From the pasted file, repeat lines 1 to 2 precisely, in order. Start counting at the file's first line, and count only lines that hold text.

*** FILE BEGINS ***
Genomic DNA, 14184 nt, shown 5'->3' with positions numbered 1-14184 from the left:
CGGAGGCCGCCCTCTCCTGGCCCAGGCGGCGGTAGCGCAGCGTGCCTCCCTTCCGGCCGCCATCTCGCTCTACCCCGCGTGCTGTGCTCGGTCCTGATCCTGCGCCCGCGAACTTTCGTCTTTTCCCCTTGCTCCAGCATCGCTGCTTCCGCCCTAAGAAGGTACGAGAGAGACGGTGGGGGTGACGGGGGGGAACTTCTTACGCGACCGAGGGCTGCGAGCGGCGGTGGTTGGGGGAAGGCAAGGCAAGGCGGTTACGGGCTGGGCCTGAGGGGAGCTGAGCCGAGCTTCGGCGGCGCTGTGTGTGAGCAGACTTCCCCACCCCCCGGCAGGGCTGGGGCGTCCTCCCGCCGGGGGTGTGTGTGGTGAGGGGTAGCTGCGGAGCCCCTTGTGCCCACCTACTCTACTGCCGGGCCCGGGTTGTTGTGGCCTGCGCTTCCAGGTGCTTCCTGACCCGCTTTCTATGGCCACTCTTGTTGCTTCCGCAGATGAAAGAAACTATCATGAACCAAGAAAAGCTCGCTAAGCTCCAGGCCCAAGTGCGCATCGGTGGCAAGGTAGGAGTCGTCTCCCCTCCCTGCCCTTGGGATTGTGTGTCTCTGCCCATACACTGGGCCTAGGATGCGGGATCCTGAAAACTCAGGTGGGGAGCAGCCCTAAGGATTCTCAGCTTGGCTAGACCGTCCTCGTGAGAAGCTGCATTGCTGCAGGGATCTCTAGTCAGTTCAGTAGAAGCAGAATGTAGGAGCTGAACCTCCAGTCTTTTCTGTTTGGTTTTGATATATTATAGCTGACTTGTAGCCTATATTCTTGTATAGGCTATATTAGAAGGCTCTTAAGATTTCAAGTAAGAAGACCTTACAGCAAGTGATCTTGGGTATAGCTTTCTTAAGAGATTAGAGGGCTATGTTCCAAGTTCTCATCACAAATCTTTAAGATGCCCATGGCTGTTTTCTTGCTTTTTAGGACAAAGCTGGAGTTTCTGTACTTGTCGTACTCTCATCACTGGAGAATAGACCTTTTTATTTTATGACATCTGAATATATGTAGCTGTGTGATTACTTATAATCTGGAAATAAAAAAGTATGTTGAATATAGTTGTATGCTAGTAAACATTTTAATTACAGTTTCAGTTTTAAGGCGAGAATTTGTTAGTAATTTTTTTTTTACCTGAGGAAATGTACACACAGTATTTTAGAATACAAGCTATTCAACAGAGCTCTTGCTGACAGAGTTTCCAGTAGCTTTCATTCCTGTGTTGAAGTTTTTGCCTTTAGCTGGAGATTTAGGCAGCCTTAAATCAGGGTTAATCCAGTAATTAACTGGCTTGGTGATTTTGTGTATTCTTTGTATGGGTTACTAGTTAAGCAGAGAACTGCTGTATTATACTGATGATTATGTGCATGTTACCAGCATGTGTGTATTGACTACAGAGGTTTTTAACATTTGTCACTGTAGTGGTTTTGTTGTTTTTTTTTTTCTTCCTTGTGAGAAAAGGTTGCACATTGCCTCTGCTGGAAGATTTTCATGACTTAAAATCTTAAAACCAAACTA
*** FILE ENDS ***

Genomic DNA, 14184 nt, shown 5'->3' with positions numbered 1-14184 from the left:
CGGAGGCCGCCCTCTCCTGGCCCAGGCGGCGGTAGCGCAGCGTGCCTCCCTTCCGGCCGCCATCTCGCTCTACCCCGCGTGCTGTGCTCGGTCCTGATCCTGCGCCCGCGAACTTTCGTCTTTTCCCCTTGCTCCAGCATCGCTGCTTCCGCCCTAAGAAGGTACGAGAGAGACGGTGGGGGTGACGGGGGGGAACTTCTTACGCGACCGAGGGCTGCGAGCGGCGGTGGTTGGGGGAAGGCAAGGCAAGGCGGTTACGGGCTGGGCCTGAGGGGAGCTGAGCCGAGCTTCGGCGGCGCTGTGTGTGAGCAGACTTCCCCACCCCCCGGCAGGGCTGGGGCGTCCTCCCGCCGGGGGTGTGTGTGGTGAGGGGTAGCTGCGGAGCCCCTTGTGCCCACCTACTCTACTGCCGGGCCCGGGTTGTTGTGGCCTGCGCTTCCAGGTGCTTCCTGACCCGCTTTCTATGGCCACTCTTGTTGCTTCCGCAGATGAAAGAAACTATCATGAACCAAGAAAAGCTCGCTAAGCTCCAGGCCCAAGTGCGCATCGGTGGCAAGGTAGGAGTCGTCTCCCCTCCCTGCCCTTGGGATTGTGTGTCTCTGCCCATACACTGGGCCTAGGATGCGGGATCCTGAAAACTCAGGTGGGGAGCAGCCCTAAGGATTCTCAGCTTGGCTAGACCGTCCTCGTGAGAAGCTGCATTGCTGCAGGGATCTCTAGTCAGTTCAGTAGAAGCAGAATGTAGGAGCTGAACCTCCAGTCTTTTCTGTTTGGTTTTGATATATTATAGCTGACTTGTAGCCTATATTCTTGTATAGGCTATATTAGAAGGCTCTTAAGATTTCAAGTAAGAAGACCTTACAGCAAGTGATCTTGGGTATAGCTTTCTTAAGAGATTAGAGGGCTATGTTCCAAGTTCTCATCACAAATCTTTAAGATGCCCATGGCTGTTTTCTTGCTTTTTAGGACAAAGCTGGAGTTTCTGTACTTGTCGTACTCTCATCACTGGAGAATAGACCTTTTTATTTTATGACATCTGAATATATGTAGCTGTGTGATTACTTATAATCTGGAAATAAAAAAGTATGTTGAATATAGTTGTATGCTAGTAAACATTTTAATTACAGTTTCAGTTTTAAGGCGAGAATTTGTTAGTAATTTTTTTTTTACCTGAGGAAATGTACACACAGTATTTTAGAATACAAGCTATTCAACAGAGCTCTTGCTGACAGAGTTTCCAGTAGCTTTCATTCCTGTGTTGAAGTTTTTGCCTTTAGCTGGAGATTTAGGCAGCCTTAAATCAGGGTTAATCCAGTAATTAACTGGCTTGGTGATTTTGTGTATTCTTTGTATGGGTTACTAGTTAAGCAGAGAACTGCTGTATTATACTGATGATTATGTGCATGTTACCAGCATGTGTGTATTGACTACAGAGGTTTTTAACATTTGTCACTGTAGTGGTTTTGTTGTTTTTTTTTTTCTTCCTTGTGAGAAAAGGTTGCACATTGCCTCTGCTGGAAGATTTTCATGACTTAAAATCTTAAAACCAAACTA